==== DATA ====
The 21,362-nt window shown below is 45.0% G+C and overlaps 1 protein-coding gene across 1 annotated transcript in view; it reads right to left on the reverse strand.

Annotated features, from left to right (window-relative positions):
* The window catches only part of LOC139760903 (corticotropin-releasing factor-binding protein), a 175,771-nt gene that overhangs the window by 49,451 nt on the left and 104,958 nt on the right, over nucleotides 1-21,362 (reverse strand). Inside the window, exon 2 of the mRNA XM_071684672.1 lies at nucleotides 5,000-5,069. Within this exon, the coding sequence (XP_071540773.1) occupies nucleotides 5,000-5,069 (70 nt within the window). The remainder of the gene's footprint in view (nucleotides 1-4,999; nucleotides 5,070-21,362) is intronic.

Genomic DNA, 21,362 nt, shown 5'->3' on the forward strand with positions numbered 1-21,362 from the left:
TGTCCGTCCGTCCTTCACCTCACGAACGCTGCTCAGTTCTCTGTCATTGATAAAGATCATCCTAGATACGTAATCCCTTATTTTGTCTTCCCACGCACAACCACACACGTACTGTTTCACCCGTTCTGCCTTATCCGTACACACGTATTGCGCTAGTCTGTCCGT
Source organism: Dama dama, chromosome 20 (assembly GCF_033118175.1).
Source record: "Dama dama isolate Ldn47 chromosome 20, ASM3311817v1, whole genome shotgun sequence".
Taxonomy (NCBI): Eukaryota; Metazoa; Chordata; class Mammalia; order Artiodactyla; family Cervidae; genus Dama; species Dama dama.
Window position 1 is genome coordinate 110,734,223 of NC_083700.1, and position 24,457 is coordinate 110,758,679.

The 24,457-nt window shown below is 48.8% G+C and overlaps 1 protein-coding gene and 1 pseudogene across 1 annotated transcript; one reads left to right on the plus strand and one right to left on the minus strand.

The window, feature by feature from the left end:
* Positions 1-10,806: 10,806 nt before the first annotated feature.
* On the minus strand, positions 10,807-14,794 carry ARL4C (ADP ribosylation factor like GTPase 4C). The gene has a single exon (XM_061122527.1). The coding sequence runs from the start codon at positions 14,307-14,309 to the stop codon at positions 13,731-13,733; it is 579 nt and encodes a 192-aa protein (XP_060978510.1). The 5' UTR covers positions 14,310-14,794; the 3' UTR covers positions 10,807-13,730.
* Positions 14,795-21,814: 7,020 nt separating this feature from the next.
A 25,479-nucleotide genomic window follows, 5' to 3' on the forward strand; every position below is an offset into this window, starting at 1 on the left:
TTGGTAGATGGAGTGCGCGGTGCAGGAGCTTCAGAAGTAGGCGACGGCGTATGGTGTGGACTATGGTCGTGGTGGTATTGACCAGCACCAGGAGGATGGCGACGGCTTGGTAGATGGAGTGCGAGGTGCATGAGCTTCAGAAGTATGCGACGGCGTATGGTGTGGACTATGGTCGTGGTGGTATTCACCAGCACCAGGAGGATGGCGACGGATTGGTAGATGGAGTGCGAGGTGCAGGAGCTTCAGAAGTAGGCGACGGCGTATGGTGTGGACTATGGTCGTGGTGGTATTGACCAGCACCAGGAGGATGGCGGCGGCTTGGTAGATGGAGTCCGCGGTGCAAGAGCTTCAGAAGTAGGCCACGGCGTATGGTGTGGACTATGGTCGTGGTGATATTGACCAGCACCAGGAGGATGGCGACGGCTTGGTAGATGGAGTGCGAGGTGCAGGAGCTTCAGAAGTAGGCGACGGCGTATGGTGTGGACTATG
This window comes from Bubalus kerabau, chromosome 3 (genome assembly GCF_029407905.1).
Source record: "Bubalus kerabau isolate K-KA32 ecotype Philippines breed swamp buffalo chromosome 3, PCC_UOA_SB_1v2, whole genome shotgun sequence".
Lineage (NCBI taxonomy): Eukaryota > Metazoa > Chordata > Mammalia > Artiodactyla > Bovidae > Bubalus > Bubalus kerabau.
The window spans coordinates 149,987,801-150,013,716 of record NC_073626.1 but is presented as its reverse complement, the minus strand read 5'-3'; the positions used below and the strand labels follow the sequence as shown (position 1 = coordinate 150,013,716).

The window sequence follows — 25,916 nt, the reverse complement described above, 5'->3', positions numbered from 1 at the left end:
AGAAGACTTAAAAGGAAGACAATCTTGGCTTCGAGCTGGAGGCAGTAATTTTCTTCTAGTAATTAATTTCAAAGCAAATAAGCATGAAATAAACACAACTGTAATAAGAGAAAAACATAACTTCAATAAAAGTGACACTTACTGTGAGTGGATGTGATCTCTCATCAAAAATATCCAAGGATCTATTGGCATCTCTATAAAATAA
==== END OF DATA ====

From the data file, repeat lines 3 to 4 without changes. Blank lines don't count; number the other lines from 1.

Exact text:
* The window catches only part of LOC139760903 (corticotropin-releasing factor-binding protein), a 175,771-nt gene that overhangs the window by 49,451 nt on the left and 104,958 nt on the right, over nucleotides 1-21,362 (reverse strand). Inside the window, exon 2 of the mRNA XM_071684672.1 lies at nucleotides 5,000-5,069. Within this exon, the coding sequence (XP_071540773.1) occupies nucleotides 5,000-5,069 (70 nt within the window). The remainder of the gene's footprint in view (nucleotides 1-4,999; nucleotides 5,070-21,362) is intronic.

Genomic DNA, 21,362 nt, shown 5'->3' on the forward strand with positions numbered 1-21,362 from the left: